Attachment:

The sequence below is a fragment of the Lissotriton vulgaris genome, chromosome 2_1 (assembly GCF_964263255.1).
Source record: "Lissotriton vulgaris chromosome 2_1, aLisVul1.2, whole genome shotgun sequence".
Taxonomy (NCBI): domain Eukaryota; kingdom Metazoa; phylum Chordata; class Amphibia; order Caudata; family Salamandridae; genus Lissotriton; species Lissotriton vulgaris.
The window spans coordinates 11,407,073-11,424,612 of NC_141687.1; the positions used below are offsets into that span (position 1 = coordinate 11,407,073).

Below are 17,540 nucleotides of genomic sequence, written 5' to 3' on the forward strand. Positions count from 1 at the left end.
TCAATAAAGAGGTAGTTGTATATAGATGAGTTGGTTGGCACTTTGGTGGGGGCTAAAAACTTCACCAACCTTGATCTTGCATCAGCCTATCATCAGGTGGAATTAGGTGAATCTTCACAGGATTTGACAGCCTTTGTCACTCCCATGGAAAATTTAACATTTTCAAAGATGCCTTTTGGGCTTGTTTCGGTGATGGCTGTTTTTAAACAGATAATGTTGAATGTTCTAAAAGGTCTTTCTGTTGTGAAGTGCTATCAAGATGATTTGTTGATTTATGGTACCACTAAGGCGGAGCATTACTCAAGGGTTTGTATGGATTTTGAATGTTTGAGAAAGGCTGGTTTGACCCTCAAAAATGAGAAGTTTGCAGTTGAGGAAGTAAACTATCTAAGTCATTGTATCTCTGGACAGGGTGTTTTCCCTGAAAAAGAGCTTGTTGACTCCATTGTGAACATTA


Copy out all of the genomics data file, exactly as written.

The sequence below is a fragment of the Lissotriton vulgaris genome, chromosome 2_1 (assembly GCF_964263255.1).
Source record: "Lissotriton vulgaris chromosome 2_1, aLisVul1.2, whole genome shotgun sequence".
Taxonomy (NCBI): domain Eukaryota; kingdom Metazoa; phylum Chordata; class Amphibia; order Caudata; family Salamandridae; genus Lissotriton; species Lissotriton vulgaris.
The window spans coordinates 11,407,073-11,424,612 of NC_141687.1; the positions used below are offsets into that span (position 1 = coordinate 11,407,073).

Below are 17,540 nucleotides of genomic sequence, written 5' to 3' on the forward strand. Positions count from 1 at the left end.
TCAATAAAGAGGTAGTTGTATATAGATGAGTTGGTTGGCACTTTGGTGGGGGCTAAAAACTTCACCAACCTTGATCTTGCATCAGCCTATCATCAGGTGGAATTAGGTGAATCTTCACAGGATTTGACAGCCTTTGTCACTCCCATGGAAAATTTAACATTTTCAAAGATGCCTTTTGGGCTTGTTTCGGTGATGGCTGTTTTTAAACAGATAATGTTGAATGTTCTAAAAGGTCTTTCTGTTGTGAAGTGCTATCAAGATGATTTGTTGATTTATGGTACCACTAAGGCGGAGCATTACTCAAGGGTTTGTATGGATTTTGAATGTTTGAGAAAGGCTGGTTTGACCCTCAAAAATGAGAAGTTTGCAGTTGAGGAAGTAAACTATCTAAGTCATTGTATCTCTGGACAGGGTGTTTTCCCTGAAAAAGAGCTTGTTGACTCCATTGTGAACATTA